Christian, who is probably the the most natural fisherman I’ve ever known, told me that he couldn’t keep up with Aline when it came to catching bream and bass. It didn’t matter about the bait, the equipment, whether in a boat or off the dock, or sitting on an overturned five-gallon bucket, fishing off the banks using a cane pole and worms, Aline was going to catch the limit. But, as much fun as it was for her to go fishing, having a large family, it wasn’t just for fun that all those fish were caught. Family income was sometimes unpredictable, and the responsibilities of raising the family often fell on her shoulders. That family loyalty was evident this morning.

Pam and Todd spent a lot of time with Aline over the past year and a half since Katrina. They both took time from work to care for her in this very difficult time. I’ve said before that it is an almost impossible job, often frustrating, very demanding, and at times, thankless. Their contributions to Aline’s final months cannot be underestimated. But, as I mentioned this morning after Aline passed away, each one of the siblings had consistently made valuable contributions to their mother’s well-being. They were there for her, but each one wanted to do more. To each of you, I say, there was nothing more to do. When your mom completed her struggle this morning, she was at peace, and she is now in a better place.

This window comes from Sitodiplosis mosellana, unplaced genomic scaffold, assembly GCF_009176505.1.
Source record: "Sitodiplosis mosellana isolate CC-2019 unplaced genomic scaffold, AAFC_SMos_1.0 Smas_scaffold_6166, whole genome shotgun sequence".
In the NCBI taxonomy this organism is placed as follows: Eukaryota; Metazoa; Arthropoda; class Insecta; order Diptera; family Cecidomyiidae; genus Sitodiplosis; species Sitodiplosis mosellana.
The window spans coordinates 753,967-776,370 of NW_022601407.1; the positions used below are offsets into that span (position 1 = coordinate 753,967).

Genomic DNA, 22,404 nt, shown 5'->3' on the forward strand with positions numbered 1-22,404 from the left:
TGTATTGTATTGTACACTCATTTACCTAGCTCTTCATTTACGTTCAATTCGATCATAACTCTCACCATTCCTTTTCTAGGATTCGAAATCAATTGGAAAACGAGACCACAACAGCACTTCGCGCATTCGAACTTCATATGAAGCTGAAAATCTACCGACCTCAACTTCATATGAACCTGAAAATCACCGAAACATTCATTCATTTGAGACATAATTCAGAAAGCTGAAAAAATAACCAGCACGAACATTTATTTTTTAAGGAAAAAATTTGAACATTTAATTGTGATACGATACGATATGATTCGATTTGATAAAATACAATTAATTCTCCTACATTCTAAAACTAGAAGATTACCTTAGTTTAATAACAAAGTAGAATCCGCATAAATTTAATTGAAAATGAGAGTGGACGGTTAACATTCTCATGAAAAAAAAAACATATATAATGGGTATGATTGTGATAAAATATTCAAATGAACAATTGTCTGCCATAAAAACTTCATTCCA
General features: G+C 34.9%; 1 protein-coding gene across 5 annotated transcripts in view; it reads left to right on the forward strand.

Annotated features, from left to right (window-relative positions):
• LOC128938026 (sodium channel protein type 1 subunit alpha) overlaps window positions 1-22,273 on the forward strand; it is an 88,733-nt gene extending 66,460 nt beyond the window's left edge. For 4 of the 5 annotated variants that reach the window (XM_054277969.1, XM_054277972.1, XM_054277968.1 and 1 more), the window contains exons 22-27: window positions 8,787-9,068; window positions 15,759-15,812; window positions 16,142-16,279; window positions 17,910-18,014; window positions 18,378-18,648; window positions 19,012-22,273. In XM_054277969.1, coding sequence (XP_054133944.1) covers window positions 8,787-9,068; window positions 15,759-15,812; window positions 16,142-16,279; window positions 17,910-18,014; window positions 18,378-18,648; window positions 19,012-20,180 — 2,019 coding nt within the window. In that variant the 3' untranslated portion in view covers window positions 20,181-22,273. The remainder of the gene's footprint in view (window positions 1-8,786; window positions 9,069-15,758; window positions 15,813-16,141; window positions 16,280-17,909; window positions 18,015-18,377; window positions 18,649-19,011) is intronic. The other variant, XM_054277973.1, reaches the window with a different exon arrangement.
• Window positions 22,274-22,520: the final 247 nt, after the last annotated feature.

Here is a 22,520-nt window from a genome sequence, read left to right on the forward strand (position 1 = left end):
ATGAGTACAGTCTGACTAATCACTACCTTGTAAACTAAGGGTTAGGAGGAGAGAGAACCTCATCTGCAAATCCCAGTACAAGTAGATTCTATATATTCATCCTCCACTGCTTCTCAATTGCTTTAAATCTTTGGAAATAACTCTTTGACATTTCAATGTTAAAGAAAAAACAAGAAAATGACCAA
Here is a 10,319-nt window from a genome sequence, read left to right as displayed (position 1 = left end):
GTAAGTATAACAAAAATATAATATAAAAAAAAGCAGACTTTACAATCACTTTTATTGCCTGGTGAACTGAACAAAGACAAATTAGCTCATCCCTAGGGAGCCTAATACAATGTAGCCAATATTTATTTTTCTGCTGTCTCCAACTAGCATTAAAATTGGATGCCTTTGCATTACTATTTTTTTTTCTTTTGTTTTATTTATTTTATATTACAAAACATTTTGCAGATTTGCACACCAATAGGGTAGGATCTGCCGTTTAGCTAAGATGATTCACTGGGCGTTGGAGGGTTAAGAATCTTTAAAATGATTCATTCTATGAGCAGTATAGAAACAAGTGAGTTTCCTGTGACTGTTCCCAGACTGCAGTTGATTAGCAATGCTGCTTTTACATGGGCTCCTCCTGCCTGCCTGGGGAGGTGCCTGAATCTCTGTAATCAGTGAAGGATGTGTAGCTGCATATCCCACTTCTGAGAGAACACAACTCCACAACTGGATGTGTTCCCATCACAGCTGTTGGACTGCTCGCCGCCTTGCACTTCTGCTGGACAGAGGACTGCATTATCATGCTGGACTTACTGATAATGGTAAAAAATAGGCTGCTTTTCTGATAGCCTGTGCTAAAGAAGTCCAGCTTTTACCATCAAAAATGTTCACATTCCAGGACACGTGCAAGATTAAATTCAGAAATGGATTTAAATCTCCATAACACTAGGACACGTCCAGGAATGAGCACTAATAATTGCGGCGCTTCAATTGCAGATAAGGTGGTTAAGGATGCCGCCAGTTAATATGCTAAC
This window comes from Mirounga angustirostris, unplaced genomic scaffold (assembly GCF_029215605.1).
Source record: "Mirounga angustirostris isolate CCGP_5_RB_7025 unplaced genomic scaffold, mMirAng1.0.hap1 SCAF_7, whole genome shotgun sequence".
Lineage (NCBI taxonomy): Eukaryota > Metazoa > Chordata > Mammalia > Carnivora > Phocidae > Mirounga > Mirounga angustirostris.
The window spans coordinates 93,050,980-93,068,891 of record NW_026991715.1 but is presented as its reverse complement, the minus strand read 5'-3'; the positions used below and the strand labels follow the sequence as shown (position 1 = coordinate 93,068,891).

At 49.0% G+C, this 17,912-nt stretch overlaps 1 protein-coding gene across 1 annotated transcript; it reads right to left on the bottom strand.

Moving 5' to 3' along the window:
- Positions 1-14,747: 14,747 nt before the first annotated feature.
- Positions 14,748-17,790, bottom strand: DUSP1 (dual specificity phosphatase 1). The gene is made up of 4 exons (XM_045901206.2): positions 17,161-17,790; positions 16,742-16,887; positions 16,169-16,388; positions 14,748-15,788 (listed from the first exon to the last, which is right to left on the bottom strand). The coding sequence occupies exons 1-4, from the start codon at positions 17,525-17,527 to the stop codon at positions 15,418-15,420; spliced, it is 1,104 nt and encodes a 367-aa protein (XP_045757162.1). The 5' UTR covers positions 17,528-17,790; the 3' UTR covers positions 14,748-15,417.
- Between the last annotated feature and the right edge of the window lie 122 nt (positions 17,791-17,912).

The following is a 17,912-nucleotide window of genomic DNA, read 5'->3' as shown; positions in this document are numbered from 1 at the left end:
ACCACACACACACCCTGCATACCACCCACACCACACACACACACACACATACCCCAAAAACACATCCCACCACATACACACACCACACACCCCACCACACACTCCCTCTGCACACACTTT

Richard and Charles live in Lucedale. Pam lives in McComb. Janice and Marsha live in Atlanta. Todd lives in Pascagoula. There are thirteen grandchildren, seven great-grandchildren, and a number of neices and nephews, cousins and friends. And, as dear Aunt Irma told me at the Thanksgiving reunion at the Lafont Inn a few years ago, we don’t have in-laws in this family, because, we’re all family. All of us will miss her fiercely, until we meet again.

9 Responses

  1. God Bless Her and her family, and may God Rest Her Soul

    You would know the secret of death.

    But how shall you find it unless you seek it in the heart of life?

    The owl whose night-bound eyes are blind unto the day cannot unveil the mystery of light.

    If you would indeed behold the spirit of death, open your heart wide unto the body of life.

    For life and death are one, even as the river and the sea are one.